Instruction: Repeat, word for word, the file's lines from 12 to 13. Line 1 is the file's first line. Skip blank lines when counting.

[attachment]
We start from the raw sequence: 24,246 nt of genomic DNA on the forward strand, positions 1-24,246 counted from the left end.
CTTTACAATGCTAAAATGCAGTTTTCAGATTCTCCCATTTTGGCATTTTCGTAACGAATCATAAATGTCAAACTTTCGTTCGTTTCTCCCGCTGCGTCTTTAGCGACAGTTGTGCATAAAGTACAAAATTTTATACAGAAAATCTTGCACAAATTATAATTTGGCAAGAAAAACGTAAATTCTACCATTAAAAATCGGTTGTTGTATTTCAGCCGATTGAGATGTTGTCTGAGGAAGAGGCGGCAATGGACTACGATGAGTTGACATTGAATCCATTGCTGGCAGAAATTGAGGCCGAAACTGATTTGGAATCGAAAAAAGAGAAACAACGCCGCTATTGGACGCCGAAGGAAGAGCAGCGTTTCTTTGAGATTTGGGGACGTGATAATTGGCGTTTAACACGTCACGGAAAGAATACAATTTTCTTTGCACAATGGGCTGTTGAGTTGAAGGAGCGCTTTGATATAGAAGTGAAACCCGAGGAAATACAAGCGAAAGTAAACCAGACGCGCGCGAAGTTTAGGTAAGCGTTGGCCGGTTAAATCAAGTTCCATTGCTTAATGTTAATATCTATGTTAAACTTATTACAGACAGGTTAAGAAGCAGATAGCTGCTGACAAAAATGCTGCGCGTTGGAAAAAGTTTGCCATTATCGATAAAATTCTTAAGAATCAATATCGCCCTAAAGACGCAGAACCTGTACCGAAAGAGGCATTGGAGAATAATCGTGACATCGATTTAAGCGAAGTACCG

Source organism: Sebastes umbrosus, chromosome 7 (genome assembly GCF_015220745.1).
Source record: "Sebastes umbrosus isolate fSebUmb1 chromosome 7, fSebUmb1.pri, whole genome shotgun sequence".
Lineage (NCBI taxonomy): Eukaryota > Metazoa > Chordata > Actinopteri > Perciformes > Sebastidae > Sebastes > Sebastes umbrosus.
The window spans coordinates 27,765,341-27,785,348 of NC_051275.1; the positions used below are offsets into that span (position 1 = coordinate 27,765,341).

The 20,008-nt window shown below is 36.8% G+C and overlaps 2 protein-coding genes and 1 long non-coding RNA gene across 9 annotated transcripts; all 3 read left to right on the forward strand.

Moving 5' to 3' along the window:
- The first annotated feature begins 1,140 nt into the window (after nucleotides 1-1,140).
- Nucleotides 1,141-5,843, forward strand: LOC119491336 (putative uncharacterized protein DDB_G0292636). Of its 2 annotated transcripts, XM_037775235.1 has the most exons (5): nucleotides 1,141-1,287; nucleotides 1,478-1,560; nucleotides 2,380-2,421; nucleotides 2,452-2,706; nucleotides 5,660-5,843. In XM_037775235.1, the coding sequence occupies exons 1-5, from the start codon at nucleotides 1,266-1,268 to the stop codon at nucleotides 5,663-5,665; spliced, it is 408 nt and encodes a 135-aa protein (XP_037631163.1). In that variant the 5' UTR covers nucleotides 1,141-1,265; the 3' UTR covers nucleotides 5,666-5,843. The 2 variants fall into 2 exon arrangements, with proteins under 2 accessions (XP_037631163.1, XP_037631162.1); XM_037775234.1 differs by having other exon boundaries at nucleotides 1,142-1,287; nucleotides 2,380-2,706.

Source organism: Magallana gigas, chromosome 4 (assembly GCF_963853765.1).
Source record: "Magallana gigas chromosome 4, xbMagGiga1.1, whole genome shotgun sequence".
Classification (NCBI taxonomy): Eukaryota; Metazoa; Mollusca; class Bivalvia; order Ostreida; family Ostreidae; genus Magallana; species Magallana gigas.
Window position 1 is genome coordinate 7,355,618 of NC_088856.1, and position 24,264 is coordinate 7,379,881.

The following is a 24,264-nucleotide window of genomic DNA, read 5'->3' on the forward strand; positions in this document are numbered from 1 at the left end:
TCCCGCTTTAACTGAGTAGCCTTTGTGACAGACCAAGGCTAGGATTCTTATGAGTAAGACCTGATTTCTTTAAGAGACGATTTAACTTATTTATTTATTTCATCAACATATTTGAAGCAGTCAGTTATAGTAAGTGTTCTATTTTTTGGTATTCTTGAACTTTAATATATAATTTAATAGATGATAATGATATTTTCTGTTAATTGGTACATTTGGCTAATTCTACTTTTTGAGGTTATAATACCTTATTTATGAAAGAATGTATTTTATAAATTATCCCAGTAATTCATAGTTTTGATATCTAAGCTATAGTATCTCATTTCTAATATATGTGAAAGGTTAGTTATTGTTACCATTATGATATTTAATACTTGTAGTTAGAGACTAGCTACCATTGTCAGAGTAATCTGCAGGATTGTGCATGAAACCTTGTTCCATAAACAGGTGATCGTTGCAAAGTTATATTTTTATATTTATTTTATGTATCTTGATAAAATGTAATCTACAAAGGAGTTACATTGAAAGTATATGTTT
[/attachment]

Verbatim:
Source record: "Magallana gigas chromosome 4, xbMagGiga1.1, whole genome shotgun sequence".
Classification (NCBI taxonomy): Eukaryota; Metazoa; Mollusca; class Bivalvia; order Ostreida; family Ostreidae; genus Magallana; species Magallana gigas.